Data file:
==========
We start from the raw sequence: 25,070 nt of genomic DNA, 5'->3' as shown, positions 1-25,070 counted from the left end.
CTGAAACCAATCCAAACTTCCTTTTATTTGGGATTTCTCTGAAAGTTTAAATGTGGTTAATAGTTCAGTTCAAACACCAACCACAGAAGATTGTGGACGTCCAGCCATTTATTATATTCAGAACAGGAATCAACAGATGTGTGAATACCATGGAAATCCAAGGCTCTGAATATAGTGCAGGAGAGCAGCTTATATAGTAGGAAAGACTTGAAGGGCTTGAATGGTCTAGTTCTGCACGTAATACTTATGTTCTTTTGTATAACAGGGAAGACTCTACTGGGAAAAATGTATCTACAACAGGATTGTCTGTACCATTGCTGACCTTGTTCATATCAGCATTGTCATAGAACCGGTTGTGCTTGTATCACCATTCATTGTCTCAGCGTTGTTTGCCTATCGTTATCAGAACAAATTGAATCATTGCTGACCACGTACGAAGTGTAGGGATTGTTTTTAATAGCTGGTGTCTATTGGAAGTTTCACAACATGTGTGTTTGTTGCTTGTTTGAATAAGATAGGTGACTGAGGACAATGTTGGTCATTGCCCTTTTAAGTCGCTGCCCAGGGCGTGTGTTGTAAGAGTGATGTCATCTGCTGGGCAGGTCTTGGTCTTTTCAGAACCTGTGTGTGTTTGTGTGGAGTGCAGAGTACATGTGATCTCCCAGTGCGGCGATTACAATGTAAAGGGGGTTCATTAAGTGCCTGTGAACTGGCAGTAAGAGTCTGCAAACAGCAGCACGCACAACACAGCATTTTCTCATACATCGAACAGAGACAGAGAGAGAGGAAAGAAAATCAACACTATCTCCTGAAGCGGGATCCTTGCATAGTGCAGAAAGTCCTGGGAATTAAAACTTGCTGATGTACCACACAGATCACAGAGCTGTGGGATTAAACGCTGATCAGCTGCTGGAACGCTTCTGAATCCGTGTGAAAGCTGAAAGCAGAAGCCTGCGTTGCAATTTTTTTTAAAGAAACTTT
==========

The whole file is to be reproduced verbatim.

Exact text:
We start from the raw sequence: 25,070 nt of genomic DNA, 5'->3' as shown, positions 1-25,070 counted from the left end.
CTGAAACCAATCCAAACTTCCTTTTATTTGGGATTTCTCTGAAAGTTTAAATGTGGTTAATAGTTCAGTTCAAACACCAACCACAGAAGATTGTGGACGTCCAGCCATTTATTATATTCAGAACAGGAATCAACAGATGTGTGAATACCATGGAAATCCAAGGCTCTGAATATAGTGCAGGAGAGCAGCTTATATAGTAGGAAAGACTTGAAGGGCTTGAATGGTCTAGTTCTGCACGTAATACTTATGTTCTTTTGTATAACAGGGAAGACTCTACTGGGAAAAATGTATCTACAACAGGATTGTCTGTACCATTGCTGACCTTGTTCATATCAGCATTGTCATAGAACCGGTTGTGCTTGTATCACCATTCATTGTCTCAGCGTTGTTTGCCTATCGTTATCAGAACAAATTGAATCATTGCTGACCACGTACGAAGTGTAGGGATTGTTTTTAATAGCTGGTGTCTATTGGAAGTTTCACAACATGTGTGTTTGTTGCTTGTTTGAATAAGATAGGTGACTGAGGACAATGTTGGTCATTGCCCTTTTAAGTCGCTGCCCAGGGCGTGTGTTGTAAGAGTGATGTCATCTGCTGGGCAGGTCTTGGTCTTTTCAGAACCTGTGTGTGTTTGTGTGGAGTGCAGAGTACATGTGATCTCCCAGTGCGGCGATTACAATGTAAAGGGGGTTCATTAAGTGCCTGTGAACTGGCAGTAAGAGTCTGCAAACAGCAGCACGCACAACACAGCATTTTCTCATACATCGAACAGAGACAGAGAGAGAGGAAAGAAAATCAACACTATCTCCTGAAGCGGGATCCTTGCATAGTGCAGAAAGTCCTGGGAATTAAAACTTGCTGATGTACCACACAGATCACAGAGCTGTGGGATTAAACGCTGATCAGCTGCTGGAACGCTTCTGAATCCGTGTGAAAGCTGAAAGCAGAAGCCTGCGTTGCAATTTTTTTTAAAGAAACTTT